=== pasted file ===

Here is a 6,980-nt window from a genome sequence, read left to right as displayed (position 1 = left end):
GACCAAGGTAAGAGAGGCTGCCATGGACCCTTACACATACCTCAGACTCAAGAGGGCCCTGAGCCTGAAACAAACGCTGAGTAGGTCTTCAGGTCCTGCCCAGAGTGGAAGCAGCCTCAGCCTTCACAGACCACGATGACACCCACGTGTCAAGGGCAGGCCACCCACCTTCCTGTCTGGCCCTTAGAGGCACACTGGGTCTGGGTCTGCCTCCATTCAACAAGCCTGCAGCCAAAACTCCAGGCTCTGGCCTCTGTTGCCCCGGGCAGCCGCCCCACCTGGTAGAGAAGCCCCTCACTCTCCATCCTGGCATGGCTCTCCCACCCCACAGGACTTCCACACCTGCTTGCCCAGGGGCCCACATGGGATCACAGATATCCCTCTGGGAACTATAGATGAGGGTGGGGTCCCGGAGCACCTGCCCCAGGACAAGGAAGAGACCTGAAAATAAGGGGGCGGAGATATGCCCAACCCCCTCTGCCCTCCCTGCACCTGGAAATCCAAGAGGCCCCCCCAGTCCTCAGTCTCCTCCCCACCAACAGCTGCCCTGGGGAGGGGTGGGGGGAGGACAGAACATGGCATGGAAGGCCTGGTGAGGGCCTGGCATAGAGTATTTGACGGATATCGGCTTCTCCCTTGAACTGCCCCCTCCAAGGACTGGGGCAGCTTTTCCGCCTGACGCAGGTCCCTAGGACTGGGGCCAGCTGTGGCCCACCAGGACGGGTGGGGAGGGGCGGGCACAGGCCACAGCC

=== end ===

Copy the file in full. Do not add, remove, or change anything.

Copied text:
Here is a 6,980-nt window from a genome sequence, read left to right as displayed (position 1 = left end):
GACCAAGGTAAGAGAGGCTGCCATGGACCCTTACACATACCTCAGACTCAAGAGGGCCCTGAGCCTGAAACAAACGCTGAGTAGGTCTTCAGGTCCTGCCCAGAGTGGAAGCAGCCTCAGCCTTCACAGACCACGATGACACCCACGTGTCAAGGGCAGGCCACCCACCTTCCTGTCTGGCCCTTAGAGGCACACTGGGTCTGGGTCTGCCTCCATTCAACAAGCCTGCAGCCAAAACTCCAGGCTCTGGCCTCTGTTGCCCCGGGCAGCCGCCCCACCTGGTAGAGAAGCCCCTCACTCTCCATCCTGGCATGGCTCTCCCACCCCACAGGACTTCCACACCTGCTTGCCCAGGGGCCCACATGGGATCACAGATATCCCTCTGGGAACTATAGATGAGGGTGGGGTCCCGGAGCACCTGCCCCAGGACAAGGAAGAGACCTGAAAATAAGGGGGCGGAGATATGCCCAACCCCCTCTGCCCTCCCTGCACCTGGAAATCCAAGAGGCCCCCCCAGTCCTCAGTCTCCTCCCCACCAACAGCTGCCCTGGGGAGGGGTGGGGGGAGGACAGAACATGGCATGGAAGGCCTGGTGAGGGCCTGGCATAGAGTATTTGACGGATATCGGCTTCTCCCTTGAACTGCCCCCTCCAAGGACTGGGGCAGCTTTTCCGCCTGACGCAGGTCCCTAGGACTGGGGCCAGCTGTGGCCCACCAGGACGGGTGGGGAGGGGCGGGCACAGGCCACAGCC